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When reading a new book, I can tell within the first 2-3 pages if I’m going to like the book or not. That’s not to say I abandon a book if I’m not hooked at once, but I rarely last beyond the first third of a book if it doesn’t hook me.
It’s that all important hook that writers need to consider and that hook occurs on multiple levels and in one case in an almost subliminal way. A lot of books these days are sold via online stores, like Amazon, so you have to consider, first and foremost, the cover of your book. That is hook number one and if your cover doesn’t stand out it will be lost in the mass of fiction trawling before your very eyes.
Your next hook is the blurb you write for your book description, which traditionally would be on the back-cover. The modern version on Amazon is right next to your book cover should anyone click on the cover to reveal more details. Here you have a golden opportunity to hook the reader and this is where most of your two minutes comes into play. If a potential buyer likes the description they can then download a sample and you are almost, but not quite, there. Here is the final opportunity to hook yourself a new reader. In the sample pages, you will need to ensure the reader is well and truly hooked on your story. Here though is where it mostly goes wrong for many because the free pages they offer and actually quite often the index, the book description the reader has already seen and even page after page of acknowledgements. That is going to cut no ice with anyone.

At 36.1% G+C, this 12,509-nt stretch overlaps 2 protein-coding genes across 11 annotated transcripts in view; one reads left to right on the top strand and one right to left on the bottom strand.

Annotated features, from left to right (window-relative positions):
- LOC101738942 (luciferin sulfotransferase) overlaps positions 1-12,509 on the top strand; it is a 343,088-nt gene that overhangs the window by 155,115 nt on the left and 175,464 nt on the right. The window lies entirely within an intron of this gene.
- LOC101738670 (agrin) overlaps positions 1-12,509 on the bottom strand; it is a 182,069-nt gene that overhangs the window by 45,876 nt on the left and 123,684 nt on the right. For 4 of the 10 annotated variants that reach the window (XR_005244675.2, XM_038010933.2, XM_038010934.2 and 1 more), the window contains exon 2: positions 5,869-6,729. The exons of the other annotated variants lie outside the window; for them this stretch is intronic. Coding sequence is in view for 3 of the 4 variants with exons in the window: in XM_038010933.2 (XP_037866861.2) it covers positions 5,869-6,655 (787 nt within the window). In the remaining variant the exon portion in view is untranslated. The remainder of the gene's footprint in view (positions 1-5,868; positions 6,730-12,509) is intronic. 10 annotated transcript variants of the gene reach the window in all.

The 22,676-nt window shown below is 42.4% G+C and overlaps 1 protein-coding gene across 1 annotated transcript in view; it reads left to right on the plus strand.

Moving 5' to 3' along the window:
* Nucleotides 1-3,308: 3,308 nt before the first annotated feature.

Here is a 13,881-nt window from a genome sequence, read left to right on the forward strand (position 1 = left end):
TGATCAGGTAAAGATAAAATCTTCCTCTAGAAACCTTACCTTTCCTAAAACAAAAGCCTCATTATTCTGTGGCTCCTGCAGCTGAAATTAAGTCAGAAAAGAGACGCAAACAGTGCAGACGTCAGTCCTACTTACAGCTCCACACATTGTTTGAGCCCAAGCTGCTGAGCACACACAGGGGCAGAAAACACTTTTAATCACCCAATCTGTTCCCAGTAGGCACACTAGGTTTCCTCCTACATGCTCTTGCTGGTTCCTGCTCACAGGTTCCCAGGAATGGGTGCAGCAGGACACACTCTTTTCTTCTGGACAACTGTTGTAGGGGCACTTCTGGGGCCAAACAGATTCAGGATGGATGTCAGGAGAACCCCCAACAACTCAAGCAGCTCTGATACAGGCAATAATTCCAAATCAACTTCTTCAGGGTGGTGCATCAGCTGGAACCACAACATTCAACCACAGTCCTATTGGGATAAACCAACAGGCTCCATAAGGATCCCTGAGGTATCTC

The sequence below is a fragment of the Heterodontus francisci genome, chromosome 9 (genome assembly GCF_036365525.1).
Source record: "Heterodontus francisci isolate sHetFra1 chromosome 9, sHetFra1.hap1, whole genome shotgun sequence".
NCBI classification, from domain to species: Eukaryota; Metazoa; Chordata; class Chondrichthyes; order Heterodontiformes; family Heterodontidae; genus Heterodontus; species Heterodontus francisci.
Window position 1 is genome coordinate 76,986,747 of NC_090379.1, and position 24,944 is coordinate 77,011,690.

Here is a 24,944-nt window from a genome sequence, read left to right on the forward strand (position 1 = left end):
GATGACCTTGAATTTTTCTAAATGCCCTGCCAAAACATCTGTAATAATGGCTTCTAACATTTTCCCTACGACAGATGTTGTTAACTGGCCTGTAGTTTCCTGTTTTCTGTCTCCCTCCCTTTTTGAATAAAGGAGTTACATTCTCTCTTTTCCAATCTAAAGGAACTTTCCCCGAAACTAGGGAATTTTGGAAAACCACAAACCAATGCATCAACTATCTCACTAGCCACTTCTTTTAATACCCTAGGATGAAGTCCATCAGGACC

Look at it this way. Pretend the two minutes I mentioned in the title is the beginning of a 30 minute drama on TV or radio. Consider what you are writing and pretend it’s going to be a 30 minute drama, so you only have 30 minutes to tell a complete story. Now, make the first two minutes of your story so compelling, everyone will want to carry on reading.
You have two minutes to hook yourself a reader, so choose your words well.
Copyright © Tom Kane 2020